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While Vodafone India and Aditya Birla group firm Idea Cellular are in the final stages of the proposed merger to become the largest telecom firm in the country, the onus of the tax dues of Rs 22,100 crore on Vodafone India’s British parent could also fall on the merged entity. According to income-tax (I-T) officials, a no-objection certificate (NOC) has been issued in reply to the merger proposal of Vodafone India-Idea. However, the NOC was given along with an explanatory remark about the outstanding tax liabilities of Rs 22,100 crore (which included interest accruing since the date of the original demand) on Vodafone group. The remark also has a brief explanation of the tax dispute between the Indian tax authority and Vodafone Plc. Vodafone India was also told that it is an Indian subsidiary of UK-based Vodafone Plc, which has a tax dispute pending. In an emailed response to Business Standard, a Vodafone Plc spokesperson said it was not aware of any such certificate being issued. Queries to Idea Cellular did not elicit any response. According to an I-T official privy to this case, the NOC was given with a caution about the pending legal status of the case. According to him, the tax authorities have no issues with the proposed merger and hence they will not go to court against it. However, since the outstanding liabilities were on the parent and the pre-merged entity (as Vodafone group), the same liabilities would go with the merged or combined entity, according to law. The Vodafone spokesperson added that when Indian companies merge, the assets and liabilities of the two businesses that are combining become the responsibility of the merged company in line with general Indian legal principles and the I-T Act. “Any such responsibilities are subject to tax indemnities/agreements between the parties. We have no comment to make on the agreement between Vodafone and Aditya Birla on the treatment of such assets and liabilities,” he added. A merger or amalgamation requires an NOC from the tax department, said an I-T officer.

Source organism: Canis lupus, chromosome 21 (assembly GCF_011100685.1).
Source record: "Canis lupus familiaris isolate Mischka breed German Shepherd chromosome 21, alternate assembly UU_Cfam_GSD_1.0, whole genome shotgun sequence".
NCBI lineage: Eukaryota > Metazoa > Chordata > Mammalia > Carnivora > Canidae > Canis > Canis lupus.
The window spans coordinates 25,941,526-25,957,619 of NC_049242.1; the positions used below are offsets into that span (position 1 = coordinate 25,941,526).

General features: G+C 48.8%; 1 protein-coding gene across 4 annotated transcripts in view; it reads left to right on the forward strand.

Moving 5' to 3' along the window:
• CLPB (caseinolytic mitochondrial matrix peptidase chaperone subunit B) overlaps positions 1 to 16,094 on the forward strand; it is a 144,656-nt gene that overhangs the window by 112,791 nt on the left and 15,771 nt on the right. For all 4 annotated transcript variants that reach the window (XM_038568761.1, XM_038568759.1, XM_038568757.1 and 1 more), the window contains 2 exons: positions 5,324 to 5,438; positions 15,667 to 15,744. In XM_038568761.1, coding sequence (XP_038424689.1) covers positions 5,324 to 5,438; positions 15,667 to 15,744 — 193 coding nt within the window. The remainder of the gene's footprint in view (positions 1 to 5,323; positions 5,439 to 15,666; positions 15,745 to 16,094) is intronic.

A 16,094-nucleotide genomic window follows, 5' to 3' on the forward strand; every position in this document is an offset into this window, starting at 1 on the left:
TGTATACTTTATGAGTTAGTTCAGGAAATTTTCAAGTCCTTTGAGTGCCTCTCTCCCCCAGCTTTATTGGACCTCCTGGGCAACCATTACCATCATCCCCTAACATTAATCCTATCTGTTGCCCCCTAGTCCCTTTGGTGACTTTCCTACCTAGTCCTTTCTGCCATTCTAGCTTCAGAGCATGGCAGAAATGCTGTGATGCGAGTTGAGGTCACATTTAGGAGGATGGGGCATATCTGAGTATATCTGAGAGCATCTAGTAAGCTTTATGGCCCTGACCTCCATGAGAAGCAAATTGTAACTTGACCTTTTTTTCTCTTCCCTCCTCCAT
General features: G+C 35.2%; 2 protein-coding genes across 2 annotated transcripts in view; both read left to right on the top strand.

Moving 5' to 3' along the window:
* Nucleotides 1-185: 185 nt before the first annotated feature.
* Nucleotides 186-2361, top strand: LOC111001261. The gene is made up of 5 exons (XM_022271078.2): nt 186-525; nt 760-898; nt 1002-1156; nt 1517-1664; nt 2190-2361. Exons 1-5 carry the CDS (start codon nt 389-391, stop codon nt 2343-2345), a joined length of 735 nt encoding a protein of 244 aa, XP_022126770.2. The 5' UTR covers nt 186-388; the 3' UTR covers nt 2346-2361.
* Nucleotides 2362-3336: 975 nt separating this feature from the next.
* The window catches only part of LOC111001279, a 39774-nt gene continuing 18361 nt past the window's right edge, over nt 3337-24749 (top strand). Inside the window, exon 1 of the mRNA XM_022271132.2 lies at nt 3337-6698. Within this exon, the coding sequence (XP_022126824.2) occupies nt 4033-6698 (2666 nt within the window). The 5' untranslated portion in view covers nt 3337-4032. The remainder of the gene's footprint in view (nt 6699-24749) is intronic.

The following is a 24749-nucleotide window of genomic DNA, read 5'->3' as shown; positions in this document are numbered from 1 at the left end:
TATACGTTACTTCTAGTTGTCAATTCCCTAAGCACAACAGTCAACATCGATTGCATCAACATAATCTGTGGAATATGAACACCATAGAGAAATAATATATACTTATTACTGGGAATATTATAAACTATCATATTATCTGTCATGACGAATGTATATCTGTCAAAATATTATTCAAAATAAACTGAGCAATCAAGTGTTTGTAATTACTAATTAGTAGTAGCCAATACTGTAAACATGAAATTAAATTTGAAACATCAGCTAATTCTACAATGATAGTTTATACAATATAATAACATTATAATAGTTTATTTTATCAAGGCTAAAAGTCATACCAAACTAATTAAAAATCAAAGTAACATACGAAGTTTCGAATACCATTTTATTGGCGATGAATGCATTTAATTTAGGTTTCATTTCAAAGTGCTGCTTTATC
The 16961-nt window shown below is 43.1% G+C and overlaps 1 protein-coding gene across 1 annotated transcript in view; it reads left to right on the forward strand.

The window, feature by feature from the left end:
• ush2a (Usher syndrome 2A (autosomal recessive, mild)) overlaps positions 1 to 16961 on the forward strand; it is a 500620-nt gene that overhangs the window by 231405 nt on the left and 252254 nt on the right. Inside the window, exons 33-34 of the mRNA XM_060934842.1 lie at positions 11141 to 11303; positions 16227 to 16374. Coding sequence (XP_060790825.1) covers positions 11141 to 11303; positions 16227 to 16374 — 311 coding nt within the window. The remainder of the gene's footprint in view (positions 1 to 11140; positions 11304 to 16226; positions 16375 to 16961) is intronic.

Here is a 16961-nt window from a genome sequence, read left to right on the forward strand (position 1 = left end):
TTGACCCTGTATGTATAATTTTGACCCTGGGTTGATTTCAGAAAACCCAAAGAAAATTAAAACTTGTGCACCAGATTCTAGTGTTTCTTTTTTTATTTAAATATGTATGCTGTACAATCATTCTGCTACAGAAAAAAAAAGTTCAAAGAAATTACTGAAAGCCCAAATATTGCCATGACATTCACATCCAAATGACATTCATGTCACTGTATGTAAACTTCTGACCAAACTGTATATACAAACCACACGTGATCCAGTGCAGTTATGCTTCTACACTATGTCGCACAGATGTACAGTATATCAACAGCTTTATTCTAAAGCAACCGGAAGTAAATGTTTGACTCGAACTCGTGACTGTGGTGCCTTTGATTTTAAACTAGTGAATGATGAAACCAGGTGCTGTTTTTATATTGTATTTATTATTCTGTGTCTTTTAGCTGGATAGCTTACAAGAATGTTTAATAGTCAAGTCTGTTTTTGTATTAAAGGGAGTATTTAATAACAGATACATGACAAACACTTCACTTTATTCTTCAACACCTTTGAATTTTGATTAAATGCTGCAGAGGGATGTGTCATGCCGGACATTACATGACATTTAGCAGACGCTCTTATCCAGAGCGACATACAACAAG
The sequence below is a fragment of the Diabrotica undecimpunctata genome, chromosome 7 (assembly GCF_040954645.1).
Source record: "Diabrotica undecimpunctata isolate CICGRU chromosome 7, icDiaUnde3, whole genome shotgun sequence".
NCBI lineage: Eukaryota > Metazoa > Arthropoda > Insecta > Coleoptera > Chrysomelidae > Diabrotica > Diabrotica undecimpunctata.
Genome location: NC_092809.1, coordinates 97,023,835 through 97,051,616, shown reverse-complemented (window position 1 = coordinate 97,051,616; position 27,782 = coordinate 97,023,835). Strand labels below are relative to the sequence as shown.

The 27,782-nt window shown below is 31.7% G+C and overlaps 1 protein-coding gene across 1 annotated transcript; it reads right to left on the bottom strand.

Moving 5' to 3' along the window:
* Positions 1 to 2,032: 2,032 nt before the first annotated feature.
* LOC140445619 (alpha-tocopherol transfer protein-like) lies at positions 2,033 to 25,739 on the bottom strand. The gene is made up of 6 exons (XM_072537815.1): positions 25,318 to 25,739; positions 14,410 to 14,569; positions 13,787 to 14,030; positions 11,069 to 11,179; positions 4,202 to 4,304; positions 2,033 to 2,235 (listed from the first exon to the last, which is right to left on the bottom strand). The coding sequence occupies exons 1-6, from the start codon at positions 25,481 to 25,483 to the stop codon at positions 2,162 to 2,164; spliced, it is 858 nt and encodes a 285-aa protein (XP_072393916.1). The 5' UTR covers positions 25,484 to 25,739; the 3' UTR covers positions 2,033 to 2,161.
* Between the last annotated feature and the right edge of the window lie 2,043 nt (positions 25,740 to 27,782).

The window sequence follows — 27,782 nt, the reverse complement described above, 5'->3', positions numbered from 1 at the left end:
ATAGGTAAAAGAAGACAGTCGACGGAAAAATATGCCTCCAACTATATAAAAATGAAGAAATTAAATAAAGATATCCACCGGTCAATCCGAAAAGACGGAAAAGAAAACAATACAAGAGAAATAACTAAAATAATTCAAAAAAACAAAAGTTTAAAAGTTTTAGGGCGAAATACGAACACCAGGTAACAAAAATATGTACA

As the merger of any two companies transfers all the commitments and liabilities to the merged entity, the tax liability also goes on to the merged entity unless there is a specific exclusion or exemption. He added that the law allows tax authorities to confiscate Indian assets of the entity if the tax is not paid. At the time of the merger announcement earlier this year, Vodafone CEO Vittorio Colao had said the pending tax demand would not impact the merger as it was against the Vodafone group. However, a tax official explained that Vodafone India would also be liable to pay the tax because it was an offshore deal involving transfer of an underlying Indian asset. Experts said this would create uncertainly among investors of the merged entity. “It will put investors of the combined entity in discomfort. Giving such a note with the no-objection indicates taxmen have all the right to catch the neck even if the outstanding demand is on the overseas entity,” said Amit Tandon, founder of proxy advisory firm IIAS. On September 29, 2017, Vodafone said it had “received an electronically generated demand in respect of alleged principal, interest and penalties of Rs 19,070 crore,” PTI had reported. Last year, too, the company had received a similar notice. The Vodafone case pertains to a Rs 7,990-crore demand raised by the government on Vodafone International Holdings for failing to deduct tax on capital gains made during its acquisition of a 67 per cent stake in Hutchison Essar. The matter is currently under arbitration overseas, under international laws. An international arbitration tribunal will begin trial in February 2018 on Vodafone’s challenge to India using a retrospective legislation to seek Rs 22,100 crore in taxes. Sources said the British parent had sought advice on how to deal with the retrospective tax in case it went ahead with the merger during its initial talks with the Idea, so that these should not cloud the merger process.